It's a good time to remember that prevention can go a long way to keeping you healthy. Preventive screenings can help you catch health problems early when they may be more easily treatable.
Body mass index, or BMI, is a way to determine if you’re at a healthy weight for your height. BMI is a person’s weight in kilograms divided by the square of height in meters.
A BMI from 18.5 to 24.9 is considered to be healthy.
- If your BMI is below 18.5, you are probably underweight.
- If your BMI is 25 or over, you are probably overweight.
- If your BMI is over 30, you are classified as obese.
BMI is not a magic formula. It does not diagnose body fat or health. Your doctor will look at other factors as well.
Colorectal cancer is the third-most commonly occurring cancer in men. Screening can find precancerous polyps so they can be removed before they become cancer. If you are 50 years or older, get screened. Your doctor will tell you what test is right for you and how often to get tested.
The only way to know if you have high blood pressure is to measure it. High blood pressure raises your risk for heart disease and stroke. Your doctor examines your systolic and diastolic pressures, which are measured in millimeters of mercury (abbreviated as mmHg).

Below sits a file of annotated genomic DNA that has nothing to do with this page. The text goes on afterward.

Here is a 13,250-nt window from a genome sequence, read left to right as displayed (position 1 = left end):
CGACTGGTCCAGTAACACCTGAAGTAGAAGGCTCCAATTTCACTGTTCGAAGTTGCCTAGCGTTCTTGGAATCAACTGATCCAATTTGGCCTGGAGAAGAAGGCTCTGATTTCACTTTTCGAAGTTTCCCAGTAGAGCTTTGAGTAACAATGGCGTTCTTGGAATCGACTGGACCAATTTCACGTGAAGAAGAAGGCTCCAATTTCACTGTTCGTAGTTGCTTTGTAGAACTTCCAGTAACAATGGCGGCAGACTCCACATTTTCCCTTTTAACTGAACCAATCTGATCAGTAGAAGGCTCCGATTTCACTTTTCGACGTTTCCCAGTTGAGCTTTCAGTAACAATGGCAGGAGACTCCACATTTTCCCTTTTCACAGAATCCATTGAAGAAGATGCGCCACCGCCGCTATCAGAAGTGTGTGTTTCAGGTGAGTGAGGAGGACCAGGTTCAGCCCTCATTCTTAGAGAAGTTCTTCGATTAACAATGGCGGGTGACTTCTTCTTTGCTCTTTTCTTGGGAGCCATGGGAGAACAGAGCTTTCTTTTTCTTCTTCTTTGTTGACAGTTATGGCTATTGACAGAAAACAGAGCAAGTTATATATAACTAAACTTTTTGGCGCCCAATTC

The normal range is:
- Systolic: less than 120 mmHg.
- Diastolic: less than 80 mmHg.
If you have high blood pressure, your doctor may prescribe medication and lifestyle changes.
There are several types of blood-sugar tests to determine if you have prediabetes, Type 1 or Type 2 diabetes. Normal, nonfasting blood glucose readings are between 70 and 140 milligrams per deciliter.
If you're diagnosed with diabetes, a diabetes educator can help you:
- Develop a healthy eating plan.
- Learn to test your blood sugar and record the results.
- Recognize the signs of high or low blood sugar and what to do about it.
- Monitor your feet, skin and eyes.
- Manage stress and deal with diabetes care.
Lower Back Pain
About 80 percent of adults experience back pain at some point. Most back pain is short term, lasting a few days to a few weeks. It tends to get better on its own. Unnecessary imaging studies, such as X-rays, MRIs and CT scans, are not associated with improved outcomes. Your doctor should avoid imaging unless there is evidence of an underlying condition.
Centers for Disease Control and Prevention, National Institute of Neurological Disorders and Stroke, and National Committee for Quality Assurance are independent organizations that offer health information that members of BlueCross BlueShield of South Carolina may find helpful.
This article contains links to third party websites. Those organizations are solely responsible for the contents and privacy policies on their sites.